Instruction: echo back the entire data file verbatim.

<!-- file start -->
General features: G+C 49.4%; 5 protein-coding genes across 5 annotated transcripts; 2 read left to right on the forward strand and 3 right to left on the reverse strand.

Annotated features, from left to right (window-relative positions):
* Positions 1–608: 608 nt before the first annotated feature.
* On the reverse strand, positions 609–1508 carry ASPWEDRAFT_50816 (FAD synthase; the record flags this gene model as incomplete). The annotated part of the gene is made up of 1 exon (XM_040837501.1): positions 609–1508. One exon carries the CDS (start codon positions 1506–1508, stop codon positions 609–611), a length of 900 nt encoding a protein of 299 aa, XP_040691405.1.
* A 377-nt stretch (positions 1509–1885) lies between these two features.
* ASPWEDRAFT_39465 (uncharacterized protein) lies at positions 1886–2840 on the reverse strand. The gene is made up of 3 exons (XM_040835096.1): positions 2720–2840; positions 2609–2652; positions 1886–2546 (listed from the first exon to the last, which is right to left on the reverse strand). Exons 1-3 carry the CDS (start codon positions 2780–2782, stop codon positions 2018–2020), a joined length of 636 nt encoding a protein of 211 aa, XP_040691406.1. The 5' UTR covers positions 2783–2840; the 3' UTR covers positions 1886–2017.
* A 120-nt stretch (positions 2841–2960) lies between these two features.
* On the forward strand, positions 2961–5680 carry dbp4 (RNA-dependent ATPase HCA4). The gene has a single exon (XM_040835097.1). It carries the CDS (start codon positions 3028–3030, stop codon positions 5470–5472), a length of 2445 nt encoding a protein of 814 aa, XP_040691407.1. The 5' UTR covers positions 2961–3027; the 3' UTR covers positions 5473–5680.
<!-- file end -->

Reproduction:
General features: G+C 49.4%; 5 protein-coding genes across 5 annotated transcripts; 2 read left to right on the forward strand and 3 right to left on the reverse strand.

Annotated features, from left to right (window-relative positions):
* Positions 1–608: 608 nt before the first annotated feature.
* On the reverse strand, positions 609–1508 carry ASPWEDRAFT_50816 (FAD synthase; the record flags this gene model as incomplete). The annotated part of the gene is made up of 1 exon (XM_040837501.1): positions 609–1508. One exon carries the CDS (start codon positions 1506–1508, stop codon positions 609–611), a length of 900 nt encoding a protein of 299 aa, XP_040691405.1.
* A 377-nt stretch (positions 1509–1885) lies between these two features.
* ASPWEDRAFT_39465 (uncharacterized protein) lies at positions 1886–2840 on the reverse strand. The gene is made up of 3 exons (XM_040835096.1): positions 2720–2840; positions 2609–2652; positions 1886–2546 (listed from the first exon to the last, which is right to left on the reverse strand). Exons 1-3 carry the CDS (start codon positions 2780–2782, stop codon positions 2018–2020), a joined length of 636 nt encoding a protein of 211 aa, XP_040691406.1. The 5' UTR covers positions 2783–2840; the 3' UTR covers positions 1886–2017.
* A 120-nt stretch (positions 2841–2960) lies between these two features.
* On the forward strand, positions 2961–5680 carry dbp4 (RNA-dependent ATPase HCA4). The gene has a single exon (XM_040835097.1). It carries the CDS (start codon positions 3028–3030, stop codon positions 5470–5472), a length of 2445 nt encoding a protein of 814 aa, XP_040691407.1. The 5' UTR covers positions 2961–3027; the 3' UTR covers positions 5473–5680.